Throughout the centuries humans have been bonded through hardships much more strenuous than an AT hike, yet they insist on killing on another. I think the AT is cool and am totally off my rocker with excitement about my planned hike. But let's not get carried away.

Lone Wolf
07-17-2003, 20:02
hey tlbj. my old e-mail is fried. had to create another.

07-17-2003, 20:44
I just figured you used to be lone wolf zero and decided to promote yourself. :D

07-18-2003, 02:43
What did I take away from the trail?

For one, the physical aspect of hiking the trail changed me. I got me into the best shape I have ever been in. For the first time in my life I felt like an athlete. A skinny, malnourished, dirty, smelly athlete with numerous aches and pains that is. The athlete side of me didn't last too long, but the knowledge of what is possible still feels me with wonder.

Certainly it renewed my faith in mankind. The incredible people who when out of their way to may my journey a success is something I'll never forget. The media and their attempts to manipulate my fears doesn't have the power over me it once had.

The biggest thing is what I found inside myself. On the trail, I felt more connected with who I am and with the world around me. People sometimes describe their journey as a pilgrimage, and overtime I have started to feel this way myself. Spiritual matters have gained a new importance in my life.

So have I returned to my old ruts? Yes and no. Its an ongoing struggle, but I don't think I'm going back to my old life any time soon. Somebody punch me in the face if I do.

07-18-2003, 08:06
1. People can be very kind for no reason at all.

2. Your body is an amazing machine, and is capabale of doing some things that are almost unimaginable at the start of a thru-hike.

3. That a thru-hike did not change me. It just opened my eyes a little wider, and provided me with an experience that most only dream about.

4. That you can accomplish anything you set your mind to. Determination is what its all about.

Little Bear
GA-ME 2000

07-18-2003, 09:10
Originally posted by lone wolf1
hey tlbj. my old e-mail is fried. had to create another.
I noticed that hobocentral when down. Too bad.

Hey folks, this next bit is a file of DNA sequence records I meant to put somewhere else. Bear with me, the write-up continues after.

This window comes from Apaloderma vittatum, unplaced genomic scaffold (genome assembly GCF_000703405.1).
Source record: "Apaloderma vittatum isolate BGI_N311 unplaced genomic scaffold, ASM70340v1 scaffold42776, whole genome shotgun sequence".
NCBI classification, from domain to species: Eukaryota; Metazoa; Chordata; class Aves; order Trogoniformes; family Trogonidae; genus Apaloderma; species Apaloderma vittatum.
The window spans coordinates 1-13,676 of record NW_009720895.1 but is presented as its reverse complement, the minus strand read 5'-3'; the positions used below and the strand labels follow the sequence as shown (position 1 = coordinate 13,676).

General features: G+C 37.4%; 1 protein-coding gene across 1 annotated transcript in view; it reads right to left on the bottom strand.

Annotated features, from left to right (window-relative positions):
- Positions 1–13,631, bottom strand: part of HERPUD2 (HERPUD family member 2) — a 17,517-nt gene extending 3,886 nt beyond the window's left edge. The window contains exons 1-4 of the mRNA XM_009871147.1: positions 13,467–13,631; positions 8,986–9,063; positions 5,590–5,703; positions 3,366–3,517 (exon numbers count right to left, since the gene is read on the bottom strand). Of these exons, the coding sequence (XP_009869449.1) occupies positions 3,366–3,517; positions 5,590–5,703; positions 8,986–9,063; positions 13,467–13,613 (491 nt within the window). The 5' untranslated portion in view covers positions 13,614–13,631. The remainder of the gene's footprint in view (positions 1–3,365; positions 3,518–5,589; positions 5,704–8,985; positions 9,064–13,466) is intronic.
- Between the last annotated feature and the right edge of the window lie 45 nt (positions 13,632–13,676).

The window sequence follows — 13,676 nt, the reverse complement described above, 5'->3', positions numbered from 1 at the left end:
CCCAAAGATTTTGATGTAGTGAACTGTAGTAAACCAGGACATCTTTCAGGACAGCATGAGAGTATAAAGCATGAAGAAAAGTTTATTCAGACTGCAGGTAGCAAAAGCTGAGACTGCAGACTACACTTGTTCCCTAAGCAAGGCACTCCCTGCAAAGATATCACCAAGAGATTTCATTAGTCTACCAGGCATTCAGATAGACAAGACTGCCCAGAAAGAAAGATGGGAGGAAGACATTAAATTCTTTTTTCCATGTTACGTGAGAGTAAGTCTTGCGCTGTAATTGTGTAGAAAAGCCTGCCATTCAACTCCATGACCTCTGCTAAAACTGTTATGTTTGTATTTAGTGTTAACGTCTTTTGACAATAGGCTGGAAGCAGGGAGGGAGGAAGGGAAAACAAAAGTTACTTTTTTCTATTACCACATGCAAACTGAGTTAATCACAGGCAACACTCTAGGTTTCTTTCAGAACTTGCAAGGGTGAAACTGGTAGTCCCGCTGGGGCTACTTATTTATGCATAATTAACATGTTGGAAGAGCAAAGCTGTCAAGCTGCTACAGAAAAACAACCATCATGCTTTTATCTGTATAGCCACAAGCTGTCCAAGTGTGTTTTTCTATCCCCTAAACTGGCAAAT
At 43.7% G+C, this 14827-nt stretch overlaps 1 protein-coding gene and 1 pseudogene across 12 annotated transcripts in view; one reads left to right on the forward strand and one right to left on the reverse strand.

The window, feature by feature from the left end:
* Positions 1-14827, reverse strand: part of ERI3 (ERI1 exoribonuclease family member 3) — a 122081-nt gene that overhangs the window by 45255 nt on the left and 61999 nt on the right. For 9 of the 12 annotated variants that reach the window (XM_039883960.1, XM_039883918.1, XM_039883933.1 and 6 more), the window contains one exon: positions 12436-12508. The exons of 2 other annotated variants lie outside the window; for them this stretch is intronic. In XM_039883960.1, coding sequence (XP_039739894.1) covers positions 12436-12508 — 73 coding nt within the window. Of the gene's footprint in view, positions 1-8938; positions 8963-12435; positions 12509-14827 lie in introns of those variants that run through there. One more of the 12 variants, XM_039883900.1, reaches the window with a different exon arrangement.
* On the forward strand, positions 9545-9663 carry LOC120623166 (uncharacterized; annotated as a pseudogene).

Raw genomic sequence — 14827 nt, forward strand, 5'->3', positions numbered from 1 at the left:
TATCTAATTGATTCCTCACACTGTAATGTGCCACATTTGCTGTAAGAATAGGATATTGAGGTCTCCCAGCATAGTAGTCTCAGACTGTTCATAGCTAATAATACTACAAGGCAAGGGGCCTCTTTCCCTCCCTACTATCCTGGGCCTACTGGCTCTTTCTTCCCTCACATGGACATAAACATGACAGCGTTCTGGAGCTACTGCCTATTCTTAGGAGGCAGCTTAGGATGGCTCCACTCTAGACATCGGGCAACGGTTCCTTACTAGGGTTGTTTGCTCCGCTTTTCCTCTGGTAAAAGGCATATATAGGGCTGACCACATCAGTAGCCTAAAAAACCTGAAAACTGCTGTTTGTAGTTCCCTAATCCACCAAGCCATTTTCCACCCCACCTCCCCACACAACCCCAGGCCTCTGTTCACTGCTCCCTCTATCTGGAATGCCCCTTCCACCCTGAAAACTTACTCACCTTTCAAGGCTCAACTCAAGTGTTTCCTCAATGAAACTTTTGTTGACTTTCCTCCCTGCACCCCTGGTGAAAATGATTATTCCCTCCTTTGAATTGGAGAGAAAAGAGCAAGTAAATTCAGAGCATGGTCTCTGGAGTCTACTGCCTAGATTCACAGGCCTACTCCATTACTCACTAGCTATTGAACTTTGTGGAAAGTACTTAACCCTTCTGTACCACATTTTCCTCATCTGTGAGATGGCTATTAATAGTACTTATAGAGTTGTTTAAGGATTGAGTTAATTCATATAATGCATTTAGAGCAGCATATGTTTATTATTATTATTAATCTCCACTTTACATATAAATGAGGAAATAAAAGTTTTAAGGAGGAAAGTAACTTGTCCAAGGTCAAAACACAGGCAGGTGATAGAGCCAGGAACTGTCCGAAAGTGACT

Mike Drinkuth
07-18-2003, 22:30
Hey TNJED...I really like your answer, bro. That's exactly what I hope for in '04

07-22-2003, 10:10
1. I learned that I can count on my husband for anything.
2. I learned that people are fundamentally good.
3. I learned that sometimes, stereotypes are correct
4. I learned that there can be such a thing as too much chocolate
5. And I also learned that most people cannot fathom the though of walking 20 miles, much less 2000..but that they are still anxious to hear your story :)

Good stuff! :)

07-27-2003, 02:16
Hi. I am planning a one day trip, hopefully with friends. I have never gone hiking, so I don't know exactly what to bring for the day, besides the obvious: water, good sneakers...
Is it wise to wear shorts and a tank top? (I'm planning this for August..the hottest month of the year!) I am open to all advice. thanks!
Email: [email protected]

07-27-2003, 03:04
There's nothing like a naked woman in a soft bed.

07-27-2003, 08:25
Originally posted by queensgal0574
Hi. I am planning a one day trip, hopefully with friends. I have never gone hiking, so I don't know exactly what to bring for the day, besides the obvious: water, good sneakers...
Is it wise to wear shorts and a tank top? (I'm planning this for August..the hottest month of the year!) I am open to all advice. thanks!
Email: [email protected]

Where and how far you are going have a lot to do with what you take. My advise is to not 'over do it' the first few times out. Usually it is best to limit yourself to 4 or 5 miles and gradually work up your mileage to allow for your body to get used to hiking. Shorts and tank top are fine for warm weather. Plan on 1 to 2 miles per hour, take a snack, water, light weight clothing (preferably nylon, if you already have them), sneakers and enjoy yourself. You will figure out what else you need as you go on longer hikes. People that try to go too far on their first outing sometimes have physical struggles/problems and end up having a miserable time.

Some areas of the country have hiking clubs that routinely do short day hikes. You may enjoy it more with the company of other folks with similar capabilities/interest. Most of the folks on this site are backpackers that hike big miles. Their advise may get you in over your head... keep it simple and enjoy it.